The Washington Post reported that, according to Congressional investigators, the Food and Drug Administration’s Chief Counsel’s office authorized the agency to secretly monitor the emails and online activity of FDA scientists who were potentially engaged in protected whistleblowing activity. Since January 2012, Sen. Charles E. Grassley and the Senate Judiciary Committee have been investigating the FDA’s recent admission that, beginning in 2010 it authorized the surveillance of employees’ government computers and even personal email accounts. The FDA has claimed it began the surveillance solely for the purpose of determining whether the scientists had improperly leaked confidential and trade secret protected information for a 2010 New York Times article about the FDA’s review procedures for medical imaging devices. In that article, the scientists took issue with FDA’s process, alleging that it led to the improper approval of devices which exposed patients to dangerous radiation. The FDA’s surveillance, conducted by a third-party contractor, cataloged the activity of dozens of employees, media outlets, and elected officials, including members of Congress. The contractor also collected protected communications between employees and their attorneys, as well as drafts of employee grievances and complaints, and disclosures made to members of Congress.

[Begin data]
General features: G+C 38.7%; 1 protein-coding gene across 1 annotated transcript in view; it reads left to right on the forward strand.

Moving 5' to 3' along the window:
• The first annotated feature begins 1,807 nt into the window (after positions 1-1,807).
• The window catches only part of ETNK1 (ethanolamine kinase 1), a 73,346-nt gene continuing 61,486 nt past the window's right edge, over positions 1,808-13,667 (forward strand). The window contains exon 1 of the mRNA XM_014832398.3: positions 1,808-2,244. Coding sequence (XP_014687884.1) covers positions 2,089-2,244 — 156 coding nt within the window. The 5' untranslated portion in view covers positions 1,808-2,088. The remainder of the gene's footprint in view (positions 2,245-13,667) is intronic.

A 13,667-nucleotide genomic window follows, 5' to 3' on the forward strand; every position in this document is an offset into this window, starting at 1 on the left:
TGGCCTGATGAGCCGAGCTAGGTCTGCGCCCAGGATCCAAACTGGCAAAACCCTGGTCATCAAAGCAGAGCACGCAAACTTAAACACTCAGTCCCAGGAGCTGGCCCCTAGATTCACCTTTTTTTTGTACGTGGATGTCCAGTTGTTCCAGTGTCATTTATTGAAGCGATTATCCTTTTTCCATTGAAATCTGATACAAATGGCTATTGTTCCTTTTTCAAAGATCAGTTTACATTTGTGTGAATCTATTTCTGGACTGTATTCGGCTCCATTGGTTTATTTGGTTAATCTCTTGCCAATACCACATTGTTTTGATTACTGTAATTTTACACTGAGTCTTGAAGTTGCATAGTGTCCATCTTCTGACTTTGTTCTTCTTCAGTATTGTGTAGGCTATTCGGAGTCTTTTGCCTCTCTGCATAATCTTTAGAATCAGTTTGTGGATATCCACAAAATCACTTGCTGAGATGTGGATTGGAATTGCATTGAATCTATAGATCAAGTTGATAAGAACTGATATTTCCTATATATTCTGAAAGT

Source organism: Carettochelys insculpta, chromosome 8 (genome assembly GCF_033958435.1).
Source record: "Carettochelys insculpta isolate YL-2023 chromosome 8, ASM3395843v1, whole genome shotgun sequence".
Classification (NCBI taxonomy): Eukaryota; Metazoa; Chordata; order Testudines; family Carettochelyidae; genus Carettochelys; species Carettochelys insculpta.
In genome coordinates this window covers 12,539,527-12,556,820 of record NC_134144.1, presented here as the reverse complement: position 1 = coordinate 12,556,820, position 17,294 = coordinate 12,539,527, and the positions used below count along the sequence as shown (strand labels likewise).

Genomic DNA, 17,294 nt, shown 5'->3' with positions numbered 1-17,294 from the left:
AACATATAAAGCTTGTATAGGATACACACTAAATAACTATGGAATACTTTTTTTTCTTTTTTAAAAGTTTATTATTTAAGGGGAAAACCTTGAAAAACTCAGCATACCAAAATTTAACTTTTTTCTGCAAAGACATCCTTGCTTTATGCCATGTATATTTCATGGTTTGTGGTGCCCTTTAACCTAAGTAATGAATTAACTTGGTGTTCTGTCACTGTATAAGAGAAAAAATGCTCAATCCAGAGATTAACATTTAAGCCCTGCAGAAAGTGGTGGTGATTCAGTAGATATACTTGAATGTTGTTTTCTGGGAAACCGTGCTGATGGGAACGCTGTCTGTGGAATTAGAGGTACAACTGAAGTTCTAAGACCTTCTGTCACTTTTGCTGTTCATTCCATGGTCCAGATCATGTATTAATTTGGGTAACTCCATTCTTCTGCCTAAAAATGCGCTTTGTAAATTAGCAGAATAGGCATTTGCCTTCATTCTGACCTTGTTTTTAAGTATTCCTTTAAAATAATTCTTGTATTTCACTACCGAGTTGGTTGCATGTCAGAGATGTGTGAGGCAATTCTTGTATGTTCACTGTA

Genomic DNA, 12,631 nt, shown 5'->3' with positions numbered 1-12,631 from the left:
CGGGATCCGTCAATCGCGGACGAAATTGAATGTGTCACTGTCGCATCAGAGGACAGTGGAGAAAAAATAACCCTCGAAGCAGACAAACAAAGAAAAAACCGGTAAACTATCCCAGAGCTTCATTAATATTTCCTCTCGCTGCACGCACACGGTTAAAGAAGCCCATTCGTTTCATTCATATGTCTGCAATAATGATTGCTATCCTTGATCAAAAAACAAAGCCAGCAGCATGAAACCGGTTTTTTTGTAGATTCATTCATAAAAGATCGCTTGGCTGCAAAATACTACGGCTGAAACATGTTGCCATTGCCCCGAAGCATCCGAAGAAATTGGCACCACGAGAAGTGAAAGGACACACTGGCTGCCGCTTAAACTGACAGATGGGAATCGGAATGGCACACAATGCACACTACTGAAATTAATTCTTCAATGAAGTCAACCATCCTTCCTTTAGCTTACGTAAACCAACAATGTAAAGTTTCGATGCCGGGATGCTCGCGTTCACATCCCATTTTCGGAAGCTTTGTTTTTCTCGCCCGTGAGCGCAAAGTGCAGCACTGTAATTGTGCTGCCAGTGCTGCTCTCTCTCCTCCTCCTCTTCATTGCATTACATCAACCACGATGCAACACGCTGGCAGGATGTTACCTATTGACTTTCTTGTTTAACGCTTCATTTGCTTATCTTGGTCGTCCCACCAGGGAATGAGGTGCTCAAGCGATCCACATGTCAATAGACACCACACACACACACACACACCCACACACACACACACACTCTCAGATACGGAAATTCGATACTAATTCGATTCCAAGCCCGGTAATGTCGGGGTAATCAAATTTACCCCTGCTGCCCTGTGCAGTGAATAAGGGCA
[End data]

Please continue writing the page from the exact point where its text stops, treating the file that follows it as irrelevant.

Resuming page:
In addition to the Senate Judiciary Committee, the Office of Special Counsel has also been investigating the FDA’s surveillance efforts to determine whether FDA violated federal anti-whistleblowing laws. Several of the scientists being monitored filed employee grievances and a federal lawsuit, and were either fired or passed over for promotions after the surveillance program began. OSC made an initial determination that the employee’s grievances about whistleblowing warranted a full investigation. OSC Special Counsel Carolyn Lerner issued a warning to federal agencies in June 2012, stating that while monitoring federal employee’s official government emails and computers is in some cases permitted, it violates the law if the intent of the surveillance is to retaliate against whistleblowers. The White House re-issued OSC’s warning across the government, indicating there are limits on employee surveillance, particularly when protected whistleblowing activity is involved.
If you believe you have been retaliated for protected whistleblowing, contact Kator, Parks, and Weiser. Our firm has experience protecting and defending the rights of federal employees.